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Among the more than 30 kinds of rattlesnakes, the South American species ranges from the Mexican border well down to Argentina. This 6-foot rattler shows the normal blotches along the back but has these fused into a series of stripes along the sides of the neck. These stripes are emphasized when the animal assumes its defensive coil, during which part of the body is held off the ground ready to strike.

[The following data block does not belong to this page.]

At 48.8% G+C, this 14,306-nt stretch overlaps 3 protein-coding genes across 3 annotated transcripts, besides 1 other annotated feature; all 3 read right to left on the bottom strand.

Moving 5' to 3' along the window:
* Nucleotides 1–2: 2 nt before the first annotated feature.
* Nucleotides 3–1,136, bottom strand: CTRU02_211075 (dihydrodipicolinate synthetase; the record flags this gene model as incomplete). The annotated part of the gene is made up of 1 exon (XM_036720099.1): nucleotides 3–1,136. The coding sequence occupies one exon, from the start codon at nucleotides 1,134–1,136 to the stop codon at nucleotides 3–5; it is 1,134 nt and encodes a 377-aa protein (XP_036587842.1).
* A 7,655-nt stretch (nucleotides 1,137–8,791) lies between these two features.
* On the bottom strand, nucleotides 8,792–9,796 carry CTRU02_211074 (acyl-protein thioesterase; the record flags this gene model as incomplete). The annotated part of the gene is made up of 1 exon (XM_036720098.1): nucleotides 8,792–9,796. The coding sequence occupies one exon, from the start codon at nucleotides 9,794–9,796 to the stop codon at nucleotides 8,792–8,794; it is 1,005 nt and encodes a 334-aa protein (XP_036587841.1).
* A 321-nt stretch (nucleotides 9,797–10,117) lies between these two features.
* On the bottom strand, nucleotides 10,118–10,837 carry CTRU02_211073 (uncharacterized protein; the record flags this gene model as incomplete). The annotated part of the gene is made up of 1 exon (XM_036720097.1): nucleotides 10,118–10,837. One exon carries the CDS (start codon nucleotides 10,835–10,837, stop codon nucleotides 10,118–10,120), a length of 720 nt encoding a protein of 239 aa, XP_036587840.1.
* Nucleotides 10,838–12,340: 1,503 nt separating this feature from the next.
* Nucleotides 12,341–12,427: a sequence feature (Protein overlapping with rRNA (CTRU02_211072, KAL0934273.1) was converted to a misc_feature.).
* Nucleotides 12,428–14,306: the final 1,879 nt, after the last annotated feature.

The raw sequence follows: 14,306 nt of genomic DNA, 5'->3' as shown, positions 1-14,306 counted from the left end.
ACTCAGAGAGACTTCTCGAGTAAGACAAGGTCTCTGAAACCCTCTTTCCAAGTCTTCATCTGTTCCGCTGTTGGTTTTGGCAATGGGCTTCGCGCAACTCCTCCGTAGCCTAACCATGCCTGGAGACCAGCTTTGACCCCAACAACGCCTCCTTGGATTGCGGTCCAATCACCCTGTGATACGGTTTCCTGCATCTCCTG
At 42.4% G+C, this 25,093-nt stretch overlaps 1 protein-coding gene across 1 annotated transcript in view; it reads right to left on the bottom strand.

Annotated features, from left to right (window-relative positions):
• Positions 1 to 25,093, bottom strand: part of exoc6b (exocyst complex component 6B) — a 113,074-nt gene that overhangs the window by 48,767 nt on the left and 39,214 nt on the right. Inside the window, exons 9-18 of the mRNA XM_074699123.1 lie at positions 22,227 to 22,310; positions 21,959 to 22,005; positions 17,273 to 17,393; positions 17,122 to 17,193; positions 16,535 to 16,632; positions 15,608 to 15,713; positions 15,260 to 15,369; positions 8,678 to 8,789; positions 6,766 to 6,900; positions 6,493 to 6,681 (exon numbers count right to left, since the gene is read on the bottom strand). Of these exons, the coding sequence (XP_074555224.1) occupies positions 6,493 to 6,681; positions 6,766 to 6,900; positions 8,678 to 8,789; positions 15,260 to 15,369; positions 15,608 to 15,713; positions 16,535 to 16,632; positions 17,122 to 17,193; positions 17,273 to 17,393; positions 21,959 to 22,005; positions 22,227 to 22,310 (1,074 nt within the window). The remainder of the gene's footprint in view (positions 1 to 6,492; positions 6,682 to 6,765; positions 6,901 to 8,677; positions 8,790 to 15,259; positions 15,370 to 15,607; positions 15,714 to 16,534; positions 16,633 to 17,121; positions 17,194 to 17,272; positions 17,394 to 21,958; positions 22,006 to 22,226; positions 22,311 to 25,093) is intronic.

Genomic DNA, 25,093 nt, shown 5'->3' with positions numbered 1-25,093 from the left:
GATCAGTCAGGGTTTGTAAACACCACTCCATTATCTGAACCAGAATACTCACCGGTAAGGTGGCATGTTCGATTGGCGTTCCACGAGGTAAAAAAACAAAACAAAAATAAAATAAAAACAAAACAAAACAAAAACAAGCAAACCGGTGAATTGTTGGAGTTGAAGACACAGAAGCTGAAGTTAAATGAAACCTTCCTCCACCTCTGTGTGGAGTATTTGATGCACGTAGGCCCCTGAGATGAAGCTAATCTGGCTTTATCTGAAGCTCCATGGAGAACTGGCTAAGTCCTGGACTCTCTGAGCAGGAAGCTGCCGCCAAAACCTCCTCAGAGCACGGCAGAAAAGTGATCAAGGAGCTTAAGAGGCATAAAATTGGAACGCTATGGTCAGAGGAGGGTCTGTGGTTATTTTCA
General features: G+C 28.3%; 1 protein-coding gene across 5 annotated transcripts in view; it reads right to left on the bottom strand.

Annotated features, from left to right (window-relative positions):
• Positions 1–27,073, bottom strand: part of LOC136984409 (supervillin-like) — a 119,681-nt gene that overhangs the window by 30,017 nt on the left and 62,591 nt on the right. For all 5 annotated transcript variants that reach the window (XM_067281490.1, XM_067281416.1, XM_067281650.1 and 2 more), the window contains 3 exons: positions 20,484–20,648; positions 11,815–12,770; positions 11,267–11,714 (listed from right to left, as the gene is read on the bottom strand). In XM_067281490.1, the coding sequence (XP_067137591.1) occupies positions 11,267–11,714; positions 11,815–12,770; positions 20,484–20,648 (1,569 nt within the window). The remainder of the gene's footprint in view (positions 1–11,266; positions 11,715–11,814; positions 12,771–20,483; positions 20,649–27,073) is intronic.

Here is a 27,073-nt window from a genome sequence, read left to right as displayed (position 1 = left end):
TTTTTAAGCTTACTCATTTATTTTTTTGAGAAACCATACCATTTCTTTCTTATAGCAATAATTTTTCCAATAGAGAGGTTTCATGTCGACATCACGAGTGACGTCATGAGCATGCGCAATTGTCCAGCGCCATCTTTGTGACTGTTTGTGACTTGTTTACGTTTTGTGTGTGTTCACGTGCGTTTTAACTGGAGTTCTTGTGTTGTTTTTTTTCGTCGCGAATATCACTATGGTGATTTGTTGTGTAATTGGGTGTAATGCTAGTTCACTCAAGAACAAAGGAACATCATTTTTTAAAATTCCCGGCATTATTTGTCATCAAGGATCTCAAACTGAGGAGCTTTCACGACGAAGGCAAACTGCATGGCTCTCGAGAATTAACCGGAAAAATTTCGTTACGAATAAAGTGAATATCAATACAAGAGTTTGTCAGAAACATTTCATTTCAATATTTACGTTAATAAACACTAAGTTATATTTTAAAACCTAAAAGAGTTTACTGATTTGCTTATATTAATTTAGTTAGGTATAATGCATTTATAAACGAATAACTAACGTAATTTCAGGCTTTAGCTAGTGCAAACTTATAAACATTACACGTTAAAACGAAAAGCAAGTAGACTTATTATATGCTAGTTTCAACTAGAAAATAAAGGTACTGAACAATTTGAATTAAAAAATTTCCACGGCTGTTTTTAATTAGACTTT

Almost all the North American rattlesnake venoms primarily attack the cells of the blood and the lining of the blood vessels, destroying tissue. The South American Rattlesnake, in contrast, has a venom drastically different from that of most other rattlesnakes in that it contains a nerve poison that paralyzes the muscles.